Until glasses-free 3D TVs are widely available, consumers will still have to don 3D goggles to experience the extra visual dimension and layering effects offered by most other 3D displays. Current glasses can be categorized into either active shutter or polarized versions and are also available in different designs and features. On top of the basic version, many brands have added higher-end rechargeable entries, as well as designer editions tailored for style-conscious users. Find out what makes a good pair of 3D eyewear.
First and foremost, lighter 3D glasses are highly recommended to minimize fatigue, especially over long periods of usage. Since the polarized types do not require batteries or any electronics to operate, they're lighter (at 16g or less) than their active shutter (23g to 40g) counterparts.
Samsung's new active shutter 3D glasses weigh just 23g.
Fit and support:
The ability to adjust parts of the goggles, such as its nose pads, can further ensure a closer fit and better support. Some examples include snap-on pads of different sizes in addition to extendable and bendable versions permanently attached to the frame. Another consideration is the foldable arms' designs, which can be arched to provide a tighter grip around the head or are flexible enough to apply just the right tension.
Size and finishing:
If you've little tikes at home, you might want to look for brands offering optional kid-sized 3D glasses such as Sony. However, most 3D TV makers favor a one-size-fits-all solution instead of providing adult and youth options. This limitation makes the eyewear's adjustability even more important. Same goes for the finishing, ranging from the soft rubberized nose pads to arms, for extra cushioning and grip.
The Sony TDG-BR50 is tailored specifically for youths and kids.
The placement of battery compartments (or USB port for rechargeable models) and a power switch is only relevant for the active shutter 3D goggles. This is a test of functionality versus aesthetics and the overall user-friendliness. For example, a removable battery should be easily replaceable without tools, while an on/off button ought to be conveniently accessible even when the eyewear is being worn by viewers.
Prescription eyewear users:
Most, if not all, 3D goggles are designed to accommodate prescription glasses with a wider frame. That said, only the better ones have universal compatibility. A foolproof approach is to utilize a full-wrap-around body with an overhanging ledge for additional support. This also has the benefit of blocking any ambient light from reaching the lenses. Another alternative are the clip-on polarized glasses offered by LG.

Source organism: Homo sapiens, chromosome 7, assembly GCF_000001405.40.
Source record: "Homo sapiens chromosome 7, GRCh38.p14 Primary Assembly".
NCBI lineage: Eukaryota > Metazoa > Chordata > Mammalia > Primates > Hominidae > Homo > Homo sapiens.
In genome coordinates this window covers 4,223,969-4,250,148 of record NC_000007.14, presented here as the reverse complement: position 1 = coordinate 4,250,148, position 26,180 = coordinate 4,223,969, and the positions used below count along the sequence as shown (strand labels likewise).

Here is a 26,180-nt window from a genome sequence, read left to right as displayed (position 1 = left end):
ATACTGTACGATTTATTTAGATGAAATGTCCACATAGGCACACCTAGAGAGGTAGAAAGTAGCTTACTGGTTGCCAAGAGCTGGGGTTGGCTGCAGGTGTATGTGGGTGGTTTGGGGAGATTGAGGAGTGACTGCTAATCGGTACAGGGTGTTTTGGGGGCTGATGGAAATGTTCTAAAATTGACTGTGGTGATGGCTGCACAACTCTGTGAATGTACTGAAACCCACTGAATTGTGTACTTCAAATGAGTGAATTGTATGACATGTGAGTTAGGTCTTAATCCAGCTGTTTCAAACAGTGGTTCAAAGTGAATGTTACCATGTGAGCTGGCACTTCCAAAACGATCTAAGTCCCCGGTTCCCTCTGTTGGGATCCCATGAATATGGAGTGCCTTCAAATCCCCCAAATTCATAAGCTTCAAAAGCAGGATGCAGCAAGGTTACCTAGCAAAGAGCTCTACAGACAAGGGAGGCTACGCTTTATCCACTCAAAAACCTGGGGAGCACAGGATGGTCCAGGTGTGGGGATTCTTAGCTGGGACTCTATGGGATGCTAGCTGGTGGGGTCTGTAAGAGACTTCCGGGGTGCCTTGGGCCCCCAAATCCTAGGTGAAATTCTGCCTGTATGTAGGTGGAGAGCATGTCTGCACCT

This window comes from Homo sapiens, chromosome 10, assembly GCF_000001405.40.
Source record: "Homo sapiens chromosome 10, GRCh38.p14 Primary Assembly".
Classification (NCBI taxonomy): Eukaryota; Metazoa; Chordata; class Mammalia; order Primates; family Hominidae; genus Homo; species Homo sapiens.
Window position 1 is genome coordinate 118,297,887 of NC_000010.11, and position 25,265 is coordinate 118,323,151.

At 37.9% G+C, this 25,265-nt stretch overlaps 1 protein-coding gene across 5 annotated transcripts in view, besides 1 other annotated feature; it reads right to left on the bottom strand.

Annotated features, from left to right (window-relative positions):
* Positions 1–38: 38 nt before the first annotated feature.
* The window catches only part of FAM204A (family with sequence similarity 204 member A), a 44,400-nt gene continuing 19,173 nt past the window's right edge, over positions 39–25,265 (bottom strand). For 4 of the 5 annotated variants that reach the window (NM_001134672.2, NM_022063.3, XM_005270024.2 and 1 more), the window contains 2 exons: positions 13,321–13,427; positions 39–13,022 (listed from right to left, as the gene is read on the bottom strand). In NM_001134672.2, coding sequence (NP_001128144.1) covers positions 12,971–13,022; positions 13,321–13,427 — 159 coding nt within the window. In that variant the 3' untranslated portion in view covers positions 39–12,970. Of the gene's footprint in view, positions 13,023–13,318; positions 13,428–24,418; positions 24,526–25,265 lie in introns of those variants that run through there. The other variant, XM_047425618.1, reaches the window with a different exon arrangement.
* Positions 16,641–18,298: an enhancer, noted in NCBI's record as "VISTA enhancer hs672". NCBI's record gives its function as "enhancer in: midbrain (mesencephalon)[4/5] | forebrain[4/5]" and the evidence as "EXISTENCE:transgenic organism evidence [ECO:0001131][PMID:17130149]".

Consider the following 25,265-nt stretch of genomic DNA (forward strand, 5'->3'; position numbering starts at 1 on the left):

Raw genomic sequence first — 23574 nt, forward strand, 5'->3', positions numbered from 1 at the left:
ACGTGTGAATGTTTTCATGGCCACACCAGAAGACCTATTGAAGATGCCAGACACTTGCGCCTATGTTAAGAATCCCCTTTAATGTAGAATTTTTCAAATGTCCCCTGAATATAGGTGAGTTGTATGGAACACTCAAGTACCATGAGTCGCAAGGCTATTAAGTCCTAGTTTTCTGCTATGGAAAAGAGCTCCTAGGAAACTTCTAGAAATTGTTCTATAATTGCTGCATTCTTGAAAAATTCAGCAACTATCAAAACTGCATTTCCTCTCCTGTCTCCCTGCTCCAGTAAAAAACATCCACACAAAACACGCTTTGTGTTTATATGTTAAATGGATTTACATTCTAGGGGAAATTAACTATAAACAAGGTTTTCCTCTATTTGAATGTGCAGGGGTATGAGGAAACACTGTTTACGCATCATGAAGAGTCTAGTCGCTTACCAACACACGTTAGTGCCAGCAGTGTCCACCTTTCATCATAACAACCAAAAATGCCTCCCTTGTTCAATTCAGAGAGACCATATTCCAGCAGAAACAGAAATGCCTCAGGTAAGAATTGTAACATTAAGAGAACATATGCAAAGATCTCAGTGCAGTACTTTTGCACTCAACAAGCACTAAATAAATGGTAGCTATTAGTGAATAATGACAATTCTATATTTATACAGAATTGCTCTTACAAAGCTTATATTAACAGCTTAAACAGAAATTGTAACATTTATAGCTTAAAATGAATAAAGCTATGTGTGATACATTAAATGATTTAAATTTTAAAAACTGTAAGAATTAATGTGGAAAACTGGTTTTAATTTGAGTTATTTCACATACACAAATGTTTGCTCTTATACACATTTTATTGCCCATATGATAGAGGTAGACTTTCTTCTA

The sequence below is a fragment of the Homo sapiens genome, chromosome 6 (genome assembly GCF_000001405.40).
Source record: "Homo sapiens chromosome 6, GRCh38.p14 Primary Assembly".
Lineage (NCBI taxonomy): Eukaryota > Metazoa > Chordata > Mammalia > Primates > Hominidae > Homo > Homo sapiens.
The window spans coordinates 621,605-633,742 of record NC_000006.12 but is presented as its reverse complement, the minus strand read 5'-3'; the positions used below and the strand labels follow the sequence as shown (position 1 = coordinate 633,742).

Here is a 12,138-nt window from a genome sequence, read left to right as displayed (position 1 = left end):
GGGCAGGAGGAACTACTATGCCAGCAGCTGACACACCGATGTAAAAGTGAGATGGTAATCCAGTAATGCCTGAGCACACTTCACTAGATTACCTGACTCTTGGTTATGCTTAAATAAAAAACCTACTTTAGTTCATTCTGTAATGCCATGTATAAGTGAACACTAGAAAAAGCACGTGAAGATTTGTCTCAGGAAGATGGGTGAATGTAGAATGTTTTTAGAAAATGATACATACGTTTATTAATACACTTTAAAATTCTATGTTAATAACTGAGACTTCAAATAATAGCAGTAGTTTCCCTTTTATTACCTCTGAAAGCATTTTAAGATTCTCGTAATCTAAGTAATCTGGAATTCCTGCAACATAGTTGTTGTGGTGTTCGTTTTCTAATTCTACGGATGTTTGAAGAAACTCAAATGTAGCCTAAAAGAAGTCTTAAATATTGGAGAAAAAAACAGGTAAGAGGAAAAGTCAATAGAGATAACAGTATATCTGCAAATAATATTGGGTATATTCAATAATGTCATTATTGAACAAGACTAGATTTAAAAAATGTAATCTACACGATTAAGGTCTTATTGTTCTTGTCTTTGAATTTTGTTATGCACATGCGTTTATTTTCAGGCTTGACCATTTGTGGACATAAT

LG's latest clip-on Cinema 3D glasses.
Though beauty is in the eye of the beholder, here're some notable trends in eyewear design. Prettier 3D glasses are usually dressed in glossy hues compared with standard matte-black entries. Some even sport multiple-color schemes, as well as faux-metal trims and paneling to outshine their peers. LG Cinema 3D owners who prefer premium eyewear can also check out the designer version co-developed by LG and Alain Mikli.
Be prepared to pay a huge premium for this pair of LG/Alain Mikli designer 3D eyewear.
There're two common implementations as far as power for active shutter 3D glasses is concerned. Some entry-level models still use standard coin batteries that have to be regularly replaced, while higher-end models feature a built-in Li-ion cell and USB port that can be recharged via the 3D TV. Additionally, Samsung is offering a wireless charger for its 3D eyewear based on electromagnetic induction technology.
Samsung's wireless charging station charges up to four pairs of glasses concurrently.
Another consideration relevant only for shutter type goggles, is synchronization strength and reliability between the glasses and 3D TV. Though infrared communication is the prevalent technique used last year, more vendors have adopted Bluetooth technology to minimize interference. A tradeoff is that the newer 3D panels are not compatible with older eyewear.
This function is available for some 3D glasses and was conceived to allow simultaneous 2D and 3D playback from one display. The idea is to allow users to easily toggle between these modes at the touch the eyewear's button without interrupting other viewers. This is particularly handy for consumers who tend to feel dizzy or nauseas after watching 3D, but would still like to enjoy the 3D movie in 2D with their family.
Switch easily between 2D and 3D with this pair of Panasonic 3D glasses.
In general, polarized 3D glasses are a more affordable than active shutter variants. A pair of basic LG Cinema 3D (polarized) eyewear costs only S$10 (US$8.03), while prices for the active goggles start from S$26 (US$20.89).